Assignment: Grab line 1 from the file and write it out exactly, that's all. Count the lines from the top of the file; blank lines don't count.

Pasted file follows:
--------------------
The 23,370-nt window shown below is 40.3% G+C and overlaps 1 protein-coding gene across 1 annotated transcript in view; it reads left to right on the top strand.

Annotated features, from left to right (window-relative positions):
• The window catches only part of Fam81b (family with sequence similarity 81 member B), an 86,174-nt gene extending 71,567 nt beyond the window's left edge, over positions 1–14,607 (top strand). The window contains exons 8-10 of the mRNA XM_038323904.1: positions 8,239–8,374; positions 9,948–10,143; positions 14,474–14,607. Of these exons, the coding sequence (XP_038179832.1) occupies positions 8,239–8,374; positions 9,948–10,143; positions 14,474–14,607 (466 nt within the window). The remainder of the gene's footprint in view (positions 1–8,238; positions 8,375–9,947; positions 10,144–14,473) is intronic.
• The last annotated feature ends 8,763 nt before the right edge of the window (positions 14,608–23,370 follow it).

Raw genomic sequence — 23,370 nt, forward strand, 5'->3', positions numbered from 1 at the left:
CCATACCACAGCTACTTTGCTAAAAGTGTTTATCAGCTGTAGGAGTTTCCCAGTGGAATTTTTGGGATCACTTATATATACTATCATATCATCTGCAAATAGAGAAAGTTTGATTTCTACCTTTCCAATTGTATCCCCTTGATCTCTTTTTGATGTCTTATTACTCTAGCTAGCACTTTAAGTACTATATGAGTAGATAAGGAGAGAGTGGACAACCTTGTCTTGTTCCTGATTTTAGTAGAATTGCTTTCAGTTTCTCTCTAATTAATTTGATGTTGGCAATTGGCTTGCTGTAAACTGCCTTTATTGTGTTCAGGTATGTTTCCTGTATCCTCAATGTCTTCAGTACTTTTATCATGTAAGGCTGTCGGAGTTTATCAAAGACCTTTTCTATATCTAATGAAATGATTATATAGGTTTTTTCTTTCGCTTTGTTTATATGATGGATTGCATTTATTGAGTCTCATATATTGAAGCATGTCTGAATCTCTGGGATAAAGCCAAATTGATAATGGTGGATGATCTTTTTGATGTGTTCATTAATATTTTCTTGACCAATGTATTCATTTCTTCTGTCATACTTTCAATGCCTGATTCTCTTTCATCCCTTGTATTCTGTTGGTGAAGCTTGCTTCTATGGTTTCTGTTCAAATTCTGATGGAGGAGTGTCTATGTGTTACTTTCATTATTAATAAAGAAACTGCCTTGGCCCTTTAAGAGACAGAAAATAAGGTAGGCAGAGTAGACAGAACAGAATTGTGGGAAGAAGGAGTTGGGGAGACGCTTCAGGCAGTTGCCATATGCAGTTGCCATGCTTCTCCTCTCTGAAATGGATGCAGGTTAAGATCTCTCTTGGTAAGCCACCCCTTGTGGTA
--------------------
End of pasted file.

The 23,370-nt window shown below is 40.3% G+C and overlaps 1 protein-coding gene across 1 annotated transcript in view; it reads left to right on the top strand.